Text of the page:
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Sunday, July 5, 2020

The provenance of skeletal remains in Pompeii

Today, I started listening to Mary Beard's "Fires of Vesuvius: Pompeii Lost and Found" and Professor Beard brought up something I had not considered when thinking about the skeletal remains found in cubiculum (c) of the House of the Prince of Naples. Professor Beard pointed out that the discovery of skeletal remains was highly sought after by early royal visitors to the excavations in Pompeii.  I had thought about the motivation of excavators and the listed "finds" at the site but had not considered planted skeletal remains as well.

So, the "victim" found in the house could have been a looter as posited by Professor Strocka, a deceased patient as I have theorized based on the finds of surgical instruments and equipment found in the room and elsewhere in the townhouse, an owner or member of his household who returned to salvage property at the site, or merely planted remains by late 19th century excavators wanting to provide this particular thrill to the visiting Prince and Princess of Naples.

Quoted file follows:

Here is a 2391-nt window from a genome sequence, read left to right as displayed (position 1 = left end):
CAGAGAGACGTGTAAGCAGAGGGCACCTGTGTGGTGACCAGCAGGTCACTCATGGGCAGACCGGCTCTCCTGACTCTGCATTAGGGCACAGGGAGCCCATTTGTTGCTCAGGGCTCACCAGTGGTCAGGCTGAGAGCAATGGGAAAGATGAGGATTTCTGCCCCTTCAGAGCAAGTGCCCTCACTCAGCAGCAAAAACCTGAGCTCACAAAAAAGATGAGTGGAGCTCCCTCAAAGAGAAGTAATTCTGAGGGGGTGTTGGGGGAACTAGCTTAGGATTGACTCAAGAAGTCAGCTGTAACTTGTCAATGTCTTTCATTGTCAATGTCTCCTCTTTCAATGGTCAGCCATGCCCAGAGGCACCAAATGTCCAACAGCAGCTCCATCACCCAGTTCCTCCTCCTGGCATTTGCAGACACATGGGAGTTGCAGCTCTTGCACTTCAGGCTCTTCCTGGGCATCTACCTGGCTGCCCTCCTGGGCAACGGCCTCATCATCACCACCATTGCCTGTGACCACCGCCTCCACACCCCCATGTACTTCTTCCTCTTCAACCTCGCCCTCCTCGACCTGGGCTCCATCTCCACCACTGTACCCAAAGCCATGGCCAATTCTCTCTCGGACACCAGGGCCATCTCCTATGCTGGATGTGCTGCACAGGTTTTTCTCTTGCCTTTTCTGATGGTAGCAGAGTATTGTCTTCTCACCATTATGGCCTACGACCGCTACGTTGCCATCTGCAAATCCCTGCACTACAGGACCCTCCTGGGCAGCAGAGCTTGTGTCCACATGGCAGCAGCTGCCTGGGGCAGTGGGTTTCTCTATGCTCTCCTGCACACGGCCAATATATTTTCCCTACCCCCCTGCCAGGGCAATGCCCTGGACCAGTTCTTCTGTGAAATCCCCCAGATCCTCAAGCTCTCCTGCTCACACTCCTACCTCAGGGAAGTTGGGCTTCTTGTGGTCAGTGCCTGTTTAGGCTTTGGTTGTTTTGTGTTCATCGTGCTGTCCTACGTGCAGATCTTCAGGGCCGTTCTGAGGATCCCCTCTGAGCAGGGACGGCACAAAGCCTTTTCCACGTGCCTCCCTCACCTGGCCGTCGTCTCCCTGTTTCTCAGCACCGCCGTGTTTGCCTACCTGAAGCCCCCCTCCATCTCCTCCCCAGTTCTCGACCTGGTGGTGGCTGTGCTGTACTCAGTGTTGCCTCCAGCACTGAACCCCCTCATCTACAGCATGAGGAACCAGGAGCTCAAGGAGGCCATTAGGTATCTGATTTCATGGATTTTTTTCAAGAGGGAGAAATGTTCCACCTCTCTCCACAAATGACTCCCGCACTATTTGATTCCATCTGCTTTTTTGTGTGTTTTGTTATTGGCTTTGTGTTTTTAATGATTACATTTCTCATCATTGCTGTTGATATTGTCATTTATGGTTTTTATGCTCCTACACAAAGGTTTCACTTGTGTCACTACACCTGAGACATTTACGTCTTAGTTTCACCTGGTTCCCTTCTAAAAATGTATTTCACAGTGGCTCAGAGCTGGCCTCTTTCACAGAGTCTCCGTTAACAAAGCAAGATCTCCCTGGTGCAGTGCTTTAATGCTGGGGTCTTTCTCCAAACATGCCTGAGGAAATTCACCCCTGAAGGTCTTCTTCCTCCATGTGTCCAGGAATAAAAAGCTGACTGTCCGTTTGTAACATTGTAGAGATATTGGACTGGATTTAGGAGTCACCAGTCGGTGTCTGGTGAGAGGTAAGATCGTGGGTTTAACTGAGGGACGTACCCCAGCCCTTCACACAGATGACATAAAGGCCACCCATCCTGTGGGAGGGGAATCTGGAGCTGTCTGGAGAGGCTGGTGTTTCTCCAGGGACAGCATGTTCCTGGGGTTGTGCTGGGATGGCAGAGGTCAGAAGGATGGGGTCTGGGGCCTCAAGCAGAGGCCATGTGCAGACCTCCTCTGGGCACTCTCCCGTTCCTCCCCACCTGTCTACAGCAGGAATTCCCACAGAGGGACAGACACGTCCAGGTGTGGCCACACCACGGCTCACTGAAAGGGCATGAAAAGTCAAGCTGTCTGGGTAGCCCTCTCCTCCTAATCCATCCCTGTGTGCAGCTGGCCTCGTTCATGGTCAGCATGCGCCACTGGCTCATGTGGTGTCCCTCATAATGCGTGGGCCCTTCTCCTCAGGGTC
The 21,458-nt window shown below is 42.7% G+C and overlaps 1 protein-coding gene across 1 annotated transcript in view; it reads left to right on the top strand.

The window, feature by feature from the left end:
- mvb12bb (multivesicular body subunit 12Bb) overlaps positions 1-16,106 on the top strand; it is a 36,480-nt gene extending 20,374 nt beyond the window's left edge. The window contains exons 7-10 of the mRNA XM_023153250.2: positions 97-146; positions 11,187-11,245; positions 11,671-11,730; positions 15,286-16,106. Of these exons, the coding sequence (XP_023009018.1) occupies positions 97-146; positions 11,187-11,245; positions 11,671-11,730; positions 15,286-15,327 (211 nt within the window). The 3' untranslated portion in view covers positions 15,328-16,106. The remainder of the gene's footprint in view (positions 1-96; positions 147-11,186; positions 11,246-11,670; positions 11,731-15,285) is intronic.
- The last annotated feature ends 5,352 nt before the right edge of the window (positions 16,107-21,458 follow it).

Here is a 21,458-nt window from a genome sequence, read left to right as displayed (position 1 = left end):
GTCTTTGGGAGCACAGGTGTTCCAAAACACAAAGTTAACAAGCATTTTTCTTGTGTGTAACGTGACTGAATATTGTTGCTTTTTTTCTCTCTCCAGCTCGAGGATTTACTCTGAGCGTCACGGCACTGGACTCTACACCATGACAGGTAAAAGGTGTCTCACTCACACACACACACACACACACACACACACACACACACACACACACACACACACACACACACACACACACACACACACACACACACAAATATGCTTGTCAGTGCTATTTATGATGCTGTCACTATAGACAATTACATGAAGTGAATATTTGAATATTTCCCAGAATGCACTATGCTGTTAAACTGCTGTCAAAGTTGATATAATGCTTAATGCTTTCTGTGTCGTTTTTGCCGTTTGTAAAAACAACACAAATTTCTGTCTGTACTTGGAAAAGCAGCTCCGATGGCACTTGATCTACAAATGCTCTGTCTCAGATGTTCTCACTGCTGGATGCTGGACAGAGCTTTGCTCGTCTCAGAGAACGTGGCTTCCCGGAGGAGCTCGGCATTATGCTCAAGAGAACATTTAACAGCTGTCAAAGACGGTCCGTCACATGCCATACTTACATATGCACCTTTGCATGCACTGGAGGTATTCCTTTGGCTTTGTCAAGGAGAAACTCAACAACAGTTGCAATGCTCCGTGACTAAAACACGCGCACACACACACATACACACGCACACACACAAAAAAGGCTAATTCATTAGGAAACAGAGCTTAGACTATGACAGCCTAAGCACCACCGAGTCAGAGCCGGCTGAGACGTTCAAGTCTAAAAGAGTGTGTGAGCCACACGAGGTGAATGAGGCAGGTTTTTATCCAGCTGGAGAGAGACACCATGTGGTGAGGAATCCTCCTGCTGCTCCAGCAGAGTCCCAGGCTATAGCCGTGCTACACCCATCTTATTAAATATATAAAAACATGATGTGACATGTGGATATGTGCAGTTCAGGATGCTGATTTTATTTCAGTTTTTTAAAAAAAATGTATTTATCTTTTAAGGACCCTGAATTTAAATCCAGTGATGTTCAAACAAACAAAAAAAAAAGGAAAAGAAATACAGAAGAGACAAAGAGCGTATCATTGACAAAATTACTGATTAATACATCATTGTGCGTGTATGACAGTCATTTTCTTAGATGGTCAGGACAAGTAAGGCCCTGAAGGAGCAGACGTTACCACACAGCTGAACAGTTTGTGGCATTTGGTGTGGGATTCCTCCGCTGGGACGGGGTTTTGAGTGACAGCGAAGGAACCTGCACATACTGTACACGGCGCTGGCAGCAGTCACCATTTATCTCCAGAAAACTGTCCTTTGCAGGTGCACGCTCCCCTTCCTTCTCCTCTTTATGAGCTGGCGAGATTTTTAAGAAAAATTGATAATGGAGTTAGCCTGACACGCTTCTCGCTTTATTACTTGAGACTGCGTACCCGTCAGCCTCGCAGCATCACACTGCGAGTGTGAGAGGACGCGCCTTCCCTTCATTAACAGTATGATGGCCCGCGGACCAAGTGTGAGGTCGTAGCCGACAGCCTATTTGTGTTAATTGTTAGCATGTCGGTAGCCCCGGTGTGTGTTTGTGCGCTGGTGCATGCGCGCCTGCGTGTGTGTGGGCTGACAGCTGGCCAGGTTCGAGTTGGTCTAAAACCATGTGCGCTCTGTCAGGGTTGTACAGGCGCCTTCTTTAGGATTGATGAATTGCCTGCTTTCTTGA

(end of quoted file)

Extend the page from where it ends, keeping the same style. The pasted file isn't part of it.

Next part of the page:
I remember reading Professor Penelope Allison's book about finds of skeletal remains in a group of 30 atrium houses including the House of the Prince of Naples and she wonders about the reason why holes in the surrounding walls are often present in rooms containing skeletons.  She says there might be the possibility that trapped victims might have made the holes. But, it looks to me like there is also the possibility the skeletal remains were deposited there on purpose to heighten the morbid imagination of royal visitors!

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